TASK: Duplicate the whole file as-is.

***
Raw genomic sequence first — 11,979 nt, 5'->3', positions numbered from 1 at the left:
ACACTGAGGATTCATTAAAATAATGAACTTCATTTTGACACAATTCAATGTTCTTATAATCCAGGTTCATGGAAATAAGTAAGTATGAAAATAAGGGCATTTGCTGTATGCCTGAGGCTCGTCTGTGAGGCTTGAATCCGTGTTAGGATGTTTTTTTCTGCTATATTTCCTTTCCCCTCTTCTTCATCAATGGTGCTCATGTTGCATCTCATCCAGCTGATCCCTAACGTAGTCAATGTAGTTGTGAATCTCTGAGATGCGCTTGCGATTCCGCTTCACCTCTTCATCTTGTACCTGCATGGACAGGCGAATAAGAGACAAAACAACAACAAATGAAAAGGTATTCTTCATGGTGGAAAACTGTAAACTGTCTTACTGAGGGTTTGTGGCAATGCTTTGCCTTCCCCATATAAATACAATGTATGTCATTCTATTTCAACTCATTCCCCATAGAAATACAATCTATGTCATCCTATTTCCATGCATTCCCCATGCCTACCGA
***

Raw genomic sequence first — 11,979 nt, 5'->3', positions numbered from 1 at the left:
ACACTGAGGATTCATTAAAATAATGAACTTCATTTTGACACAATTCAATGTTCTTATAATCCAGGTTCATGGAAATAAGTAAGTATGAAAATAAGGGCATTTGCTGTATGCCTGAGGCTCGTCTGTGAGGCTTGAATCCGTGTTAGGATGTTTTTTTCTGCTATATTTCCTTTCCCCTCTTCTTCATCAATGGTGCTCATGTTGCATCTCATCCAGCTGATCCCTAACGTAGTCAATGTAGTTGTGAATCTCTGAGATGCGCTTGCGATTCCGCTTCACCTCTTCATCTTGTACCTGCATGGACAGGCGAATAAGAGACAAAACAACAACAAATGAAAAGGTATTCTTCATGGTGGAAAACTGTAAACTGTCTTACTGAGGGTTTGTGGCAATGCTTTGCCTTCCCCATATAAATACAATGTATGTCATTCTATTTCAACTCATTCCCCATAGAAATACAATCTATGTCATCCTATTTCCATGCATTCCCCATGCCTACCGA